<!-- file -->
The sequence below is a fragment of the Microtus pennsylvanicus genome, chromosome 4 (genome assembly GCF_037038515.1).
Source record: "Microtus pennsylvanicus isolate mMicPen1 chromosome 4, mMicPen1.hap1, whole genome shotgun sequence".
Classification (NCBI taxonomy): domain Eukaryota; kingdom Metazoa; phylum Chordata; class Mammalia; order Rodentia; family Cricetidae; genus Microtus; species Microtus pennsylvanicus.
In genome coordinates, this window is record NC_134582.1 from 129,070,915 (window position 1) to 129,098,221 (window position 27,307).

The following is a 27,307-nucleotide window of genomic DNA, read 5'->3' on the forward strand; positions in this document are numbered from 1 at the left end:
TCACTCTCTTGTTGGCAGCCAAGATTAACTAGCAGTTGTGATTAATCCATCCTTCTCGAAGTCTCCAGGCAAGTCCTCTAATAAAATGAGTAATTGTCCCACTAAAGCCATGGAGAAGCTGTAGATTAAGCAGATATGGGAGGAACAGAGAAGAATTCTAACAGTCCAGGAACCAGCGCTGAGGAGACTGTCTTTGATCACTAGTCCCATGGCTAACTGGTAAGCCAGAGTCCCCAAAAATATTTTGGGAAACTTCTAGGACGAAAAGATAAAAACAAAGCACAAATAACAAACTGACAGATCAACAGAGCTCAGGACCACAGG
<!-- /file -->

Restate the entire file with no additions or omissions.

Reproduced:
The sequence below is a fragment of the Microtus pennsylvanicus genome, chromosome 4 (genome assembly GCF_037038515.1).
Source record: "Microtus pennsylvanicus isolate mMicPen1 chromosome 4, mMicPen1.hap1, whole genome shotgun sequence".
Classification (NCBI taxonomy): domain Eukaryota; kingdom Metazoa; phylum Chordata; class Mammalia; order Rodentia; family Cricetidae; genus Microtus; species Microtus pennsylvanicus.
In genome coordinates, this window is record NC_134582.1 from 129,070,915 (window position 1) to 129,098,221 (window position 27,307).

The following is a 27,307-nucleotide window of genomic DNA, read 5'->3' on the forward strand; positions in this document are numbered from 1 at the left end:
TCACTCTCTTGTTGGCAGCCAAGATTAACTAGCAGTTGTGATTAATCCATCCTTCTCGAAGTCTCCAGGCAAGTCCTCTAATAAAATGAGTAATTGTCCCACTAAAGCCATGGAGAAGCTGTAGATTAAGCAGATATGGGAGGAACAGAGAAGAATTCTAACAGTCCAGGAACCAGCGCTGAGGAGACTGTCTTTGATCACTAGTCCCATGGCTAACTGGTAAGCCAGAGTCCCCAAAAATATTTTGGGAAACTTCTAGGACGAAAAGATAAAAACAAAGCACAAATAACAAACTGACAGATCAACAGAGCTCAGGACCACAGG